So also the chief priests, with the scribes and elders, mocked him, saying, “He saved others; he cannot save himself. He is the King of Israel; let him come down now from the cross, and we will believe in him.He trusts in God; let God deliver him now, if he desires him. For he said, ‘I am the Son of God.’” And the robbers who were crucified with him also reviled him in the same way.
All the gospels tell about Jesus’ crucifixion. It is the chief point of their narratives. But each has its own emphasis, and the mocking of Jesus seems to be the dominant note in Matthew. There are thirteen verses in the paragraphs we are studying, but five of them are about the taunts the passersby and the leaders had for Jesus. The last verse even adds that the robbers “also heaped insults on him” (v. 44).
The interesting thing about these insults is that they are all highly ironic. The first was about Jesus’ claim to destroy the temple and rebuild it in three days. This was the accusation that had been raised at his trial but which the leaders had been unable to prove by the strict standards of Jewish legal procedure. Yet Jesus had said it, and the accusation seemed to have been floating around among the people. “You who are going to destroy the temple and build it in three days, save yourself! Come down from the cross, if you are the Son of God” (v. 40). They ridiculed him for his words, but it was by his death that he was destroying the temple of his body, and it was by his resurrection that he would raise it again.
The leaders did not address Jesus directly. They spoke to one another, probably to show their scorn for him: “He saved others, but he can’t save himself! He’s the King of Israel! Let him come down now from the cross, and we will believe in him. He trusts in God. Let God rescue him now if he wants him, for he said, ‘I am the Son of God’” (vv. 41-43). Ironically, they were using the words that had been used by Satan in two of his temptations of the Lord, recorded in Matthew : “If you are the Son of God, tell these stones to become bread” (v. 3) and “If you are the Son of God, throw yourself down”(v. 6). They were saying the same thing now: “If you are the Son of God, ask God to save you!”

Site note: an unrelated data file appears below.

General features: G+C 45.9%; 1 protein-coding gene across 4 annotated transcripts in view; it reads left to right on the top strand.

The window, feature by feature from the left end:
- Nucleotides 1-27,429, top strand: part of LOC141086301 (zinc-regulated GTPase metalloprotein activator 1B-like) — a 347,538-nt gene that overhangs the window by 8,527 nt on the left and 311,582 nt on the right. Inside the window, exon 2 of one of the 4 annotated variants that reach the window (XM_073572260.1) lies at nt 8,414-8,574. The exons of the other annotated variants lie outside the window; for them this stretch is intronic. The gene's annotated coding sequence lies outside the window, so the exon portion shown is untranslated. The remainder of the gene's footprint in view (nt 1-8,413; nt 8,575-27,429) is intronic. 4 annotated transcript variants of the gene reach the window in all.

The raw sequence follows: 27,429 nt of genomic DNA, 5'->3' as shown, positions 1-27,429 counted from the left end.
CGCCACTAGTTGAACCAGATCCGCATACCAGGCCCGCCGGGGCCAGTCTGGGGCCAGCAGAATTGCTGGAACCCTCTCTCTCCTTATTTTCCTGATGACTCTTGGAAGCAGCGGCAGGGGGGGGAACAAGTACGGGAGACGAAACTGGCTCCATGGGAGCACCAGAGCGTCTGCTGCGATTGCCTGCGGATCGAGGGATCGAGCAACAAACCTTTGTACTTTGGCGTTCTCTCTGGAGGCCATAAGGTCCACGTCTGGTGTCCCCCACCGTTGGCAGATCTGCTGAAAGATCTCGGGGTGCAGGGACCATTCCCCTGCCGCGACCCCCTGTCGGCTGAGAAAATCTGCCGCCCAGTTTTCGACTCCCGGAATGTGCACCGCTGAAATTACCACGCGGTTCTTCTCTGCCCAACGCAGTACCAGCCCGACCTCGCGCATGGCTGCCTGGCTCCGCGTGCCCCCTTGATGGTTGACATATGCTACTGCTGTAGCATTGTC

“They thought they were so clever,” writes D. A. Carson, “but the foolishness of God is wiser than human wisdom. Precisely by voluntarily going to the cross, Jesus was destroying ‘this temple’—the temple of his body—and in three days it would be ‘rebuilt.’ And precisely because he was the Son of God, he would not come down from the cross! Similar double irony extended to all the mockery he endured. ‘He saved others… but he can’t save himself’ (27:42) they taunted. At one level, they were questioning the legitimacy and reality of his claims, Surely the real Messiah would not be forced to bear such shame and suffering. But at a deeper level, the taunt was largely right. If the Lord Jesus was to save others, he had to sacrifice himself, and he could not save himself.”1
Surely God’s wisdom is beyond our understanding. We would never have thought up a gospel like this, but this is true Christianity. Jesus died for us, because without that death we could not be saved. To God be the glory!
1 D. A. Carson, God With Us: Themes from Matthew (Ventura, Ca.Regal Books, 1985), p. 161.